My response to this hypothetical rebuttal is, “Why didn’t Sen. Rubio just use the phrase foreign adversary in his bill if it has not only been previously well-defined in a bill which is now law, but also the phrase foreign adversary itself is concrete enough for someone who isn’t a U.S. Congressional attorney to understand?”

In legislation or a set of policy and regulations documents, I believe that terms of art need to be properly defined either through an explicit definition or an example which places the term in a context which can be read and understood by the average person. This is such an important part of drafting U.S. legislation that it was the first piece of advice offered by Medows in a 2016 article for the Harvard Journal on Legislation:

When you draft legislation, state exactly what needs to be said in the most straightforward manner possible. Do not worry about dazzling the reader with your erudite diction and impressive caliber of jargon; if you must, you can save that for some other forum, like a cocktail party.

(Medows, 2016)

This advice is not new; it was considered a fundamental component in legislative drafting as evidenced by this address given during the first meeting of the Bill Drafting Conference in Chicago a century prior:

There may be some who look upon the purely external phases of bill drafting asked in different detail with regard to which it is not worthwhile to disturb established conventions, though concededly capable of improvement: I refer particularly to the long and involved sentences which are the fashion in acts of Congress. But a moment’s reflection will show that this is by no means a matter of indifference; for complexity of phraseology is a very substantial hindrance to effective criticism and debate while the bill is under construction….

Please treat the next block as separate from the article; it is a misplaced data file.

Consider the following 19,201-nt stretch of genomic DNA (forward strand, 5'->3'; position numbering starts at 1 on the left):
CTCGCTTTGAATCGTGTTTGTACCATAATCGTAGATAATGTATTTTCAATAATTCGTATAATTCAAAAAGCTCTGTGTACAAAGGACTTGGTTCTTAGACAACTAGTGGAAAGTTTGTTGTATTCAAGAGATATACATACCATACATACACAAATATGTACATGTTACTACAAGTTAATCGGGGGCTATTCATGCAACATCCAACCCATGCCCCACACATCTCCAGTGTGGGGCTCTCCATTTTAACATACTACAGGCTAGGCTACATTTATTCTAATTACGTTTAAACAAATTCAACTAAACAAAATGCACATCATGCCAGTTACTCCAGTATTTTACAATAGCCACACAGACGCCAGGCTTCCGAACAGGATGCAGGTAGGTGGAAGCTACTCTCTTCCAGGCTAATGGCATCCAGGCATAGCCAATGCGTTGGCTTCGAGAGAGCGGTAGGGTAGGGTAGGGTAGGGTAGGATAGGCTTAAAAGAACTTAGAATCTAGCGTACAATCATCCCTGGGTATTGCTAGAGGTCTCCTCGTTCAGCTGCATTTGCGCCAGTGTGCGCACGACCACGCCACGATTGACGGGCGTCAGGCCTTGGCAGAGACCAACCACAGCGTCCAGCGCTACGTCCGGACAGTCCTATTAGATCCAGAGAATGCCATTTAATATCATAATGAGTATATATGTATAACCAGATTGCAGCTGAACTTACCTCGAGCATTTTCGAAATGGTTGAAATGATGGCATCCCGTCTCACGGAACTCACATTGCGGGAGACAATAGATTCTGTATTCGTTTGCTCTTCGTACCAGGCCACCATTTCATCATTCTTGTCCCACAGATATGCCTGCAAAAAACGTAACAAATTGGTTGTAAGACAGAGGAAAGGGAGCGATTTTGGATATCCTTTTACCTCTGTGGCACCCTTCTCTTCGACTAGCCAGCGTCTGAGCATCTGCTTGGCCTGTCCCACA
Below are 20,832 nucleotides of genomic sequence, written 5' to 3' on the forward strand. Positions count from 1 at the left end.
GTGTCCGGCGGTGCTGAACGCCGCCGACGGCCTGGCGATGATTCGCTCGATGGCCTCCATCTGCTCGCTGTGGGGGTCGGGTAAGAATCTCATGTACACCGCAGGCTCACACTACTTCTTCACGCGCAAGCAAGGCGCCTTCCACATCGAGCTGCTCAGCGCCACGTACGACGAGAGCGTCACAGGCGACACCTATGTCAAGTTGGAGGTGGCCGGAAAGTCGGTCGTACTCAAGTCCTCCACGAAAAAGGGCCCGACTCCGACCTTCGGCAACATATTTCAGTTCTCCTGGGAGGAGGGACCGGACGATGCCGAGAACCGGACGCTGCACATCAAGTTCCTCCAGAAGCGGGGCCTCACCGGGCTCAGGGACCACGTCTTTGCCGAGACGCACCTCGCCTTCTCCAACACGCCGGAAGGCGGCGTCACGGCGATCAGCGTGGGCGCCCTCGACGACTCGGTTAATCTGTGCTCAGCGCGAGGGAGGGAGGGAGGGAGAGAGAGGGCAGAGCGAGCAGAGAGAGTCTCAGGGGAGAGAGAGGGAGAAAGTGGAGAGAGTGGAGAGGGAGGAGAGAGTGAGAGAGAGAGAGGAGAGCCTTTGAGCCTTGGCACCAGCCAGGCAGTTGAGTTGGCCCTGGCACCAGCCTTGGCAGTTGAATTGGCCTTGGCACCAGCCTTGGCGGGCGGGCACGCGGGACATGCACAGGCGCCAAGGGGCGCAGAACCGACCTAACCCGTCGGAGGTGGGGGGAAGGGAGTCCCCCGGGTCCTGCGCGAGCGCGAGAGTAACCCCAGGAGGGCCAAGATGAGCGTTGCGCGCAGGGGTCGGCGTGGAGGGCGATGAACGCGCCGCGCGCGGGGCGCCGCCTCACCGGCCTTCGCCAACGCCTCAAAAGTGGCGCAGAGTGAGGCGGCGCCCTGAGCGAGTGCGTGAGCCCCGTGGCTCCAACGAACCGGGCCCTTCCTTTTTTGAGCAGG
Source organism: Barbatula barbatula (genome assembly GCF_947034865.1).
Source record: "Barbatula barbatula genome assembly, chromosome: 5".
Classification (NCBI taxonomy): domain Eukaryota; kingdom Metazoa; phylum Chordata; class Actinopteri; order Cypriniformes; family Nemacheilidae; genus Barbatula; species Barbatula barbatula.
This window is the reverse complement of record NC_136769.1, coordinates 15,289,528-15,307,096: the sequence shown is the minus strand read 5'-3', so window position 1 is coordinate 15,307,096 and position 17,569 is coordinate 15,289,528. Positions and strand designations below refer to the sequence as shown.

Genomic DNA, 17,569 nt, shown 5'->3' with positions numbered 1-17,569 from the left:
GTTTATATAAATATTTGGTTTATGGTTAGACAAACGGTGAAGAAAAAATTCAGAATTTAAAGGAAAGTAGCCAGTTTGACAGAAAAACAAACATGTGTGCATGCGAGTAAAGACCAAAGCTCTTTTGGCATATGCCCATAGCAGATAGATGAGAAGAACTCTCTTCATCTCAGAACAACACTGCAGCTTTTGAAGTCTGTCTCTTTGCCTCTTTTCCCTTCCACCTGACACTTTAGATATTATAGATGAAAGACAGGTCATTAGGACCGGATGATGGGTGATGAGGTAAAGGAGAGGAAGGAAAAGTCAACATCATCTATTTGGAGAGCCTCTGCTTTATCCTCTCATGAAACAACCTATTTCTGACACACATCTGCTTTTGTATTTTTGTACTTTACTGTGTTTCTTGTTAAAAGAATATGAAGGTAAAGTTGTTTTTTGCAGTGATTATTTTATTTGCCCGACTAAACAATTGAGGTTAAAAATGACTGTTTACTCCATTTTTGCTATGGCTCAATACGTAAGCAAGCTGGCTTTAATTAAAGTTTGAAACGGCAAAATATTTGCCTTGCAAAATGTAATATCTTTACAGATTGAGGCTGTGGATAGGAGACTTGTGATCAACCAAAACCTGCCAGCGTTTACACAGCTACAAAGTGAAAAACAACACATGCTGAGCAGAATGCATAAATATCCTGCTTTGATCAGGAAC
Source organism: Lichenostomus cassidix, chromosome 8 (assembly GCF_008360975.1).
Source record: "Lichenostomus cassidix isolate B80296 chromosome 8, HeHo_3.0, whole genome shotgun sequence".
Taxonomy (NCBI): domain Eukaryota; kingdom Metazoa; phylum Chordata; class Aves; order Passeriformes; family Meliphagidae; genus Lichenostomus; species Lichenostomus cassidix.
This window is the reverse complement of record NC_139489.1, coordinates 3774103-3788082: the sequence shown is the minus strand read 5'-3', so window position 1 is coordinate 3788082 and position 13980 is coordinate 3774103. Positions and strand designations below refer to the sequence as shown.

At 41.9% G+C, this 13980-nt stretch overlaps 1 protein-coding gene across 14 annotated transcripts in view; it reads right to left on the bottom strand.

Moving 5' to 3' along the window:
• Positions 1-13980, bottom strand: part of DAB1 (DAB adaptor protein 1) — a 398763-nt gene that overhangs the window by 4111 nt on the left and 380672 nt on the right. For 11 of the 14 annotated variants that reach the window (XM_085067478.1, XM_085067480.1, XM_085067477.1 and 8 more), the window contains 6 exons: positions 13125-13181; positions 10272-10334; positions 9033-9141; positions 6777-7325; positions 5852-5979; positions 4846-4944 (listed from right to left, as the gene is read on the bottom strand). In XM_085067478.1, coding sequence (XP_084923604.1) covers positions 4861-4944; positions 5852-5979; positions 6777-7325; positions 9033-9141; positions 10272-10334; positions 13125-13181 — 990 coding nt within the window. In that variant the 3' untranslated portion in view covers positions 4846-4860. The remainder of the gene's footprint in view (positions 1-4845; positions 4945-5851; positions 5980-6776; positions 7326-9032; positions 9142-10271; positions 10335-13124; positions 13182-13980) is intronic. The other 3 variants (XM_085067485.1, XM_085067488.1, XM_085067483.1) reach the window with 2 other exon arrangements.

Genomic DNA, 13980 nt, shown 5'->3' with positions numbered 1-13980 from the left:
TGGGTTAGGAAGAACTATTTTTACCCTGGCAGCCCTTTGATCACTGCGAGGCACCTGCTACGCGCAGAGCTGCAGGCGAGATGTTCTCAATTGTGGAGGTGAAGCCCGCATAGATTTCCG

(Freund, 1916)

When governance documents are only readable and comprehensible by a few people who have the specialized training in how to read them, it excludes so much of the population who do not have the time, ability, inclination, resources, or preference to gain that kind of specialized training. This applies not just to laws, but also school board regulations, workplace agreement contracts, memorandums of understanding, research agreements, etc.

In closing, that is part of what I hope to gain from conducting my Master’s research project: an insight into how parents read (or don’t read) strategic planning governance documents from their kids’ school district, and what would help them be more willing to take the time to read them, become familiar with them, and support the initiatives which come forth from those strategic plans.


Freund, E. (1916). Legislative Drafting: Address delivered at the first annual meeting of the Bill Drafting Conference, Chicago, Illinois, August 29, 1916. The Making of Modern Law: Legal Treatises, 1800–1926.

Medows, D. B. (2016, October 24). A Beginner’s Guide to Legislative Drafting. Harvard Journal on Legislation.

United States Capitol Building Sunrise 2nd Inauguration 2013 Washington D.C.” by Anthony Quintano is licensed under CC BY 2.0.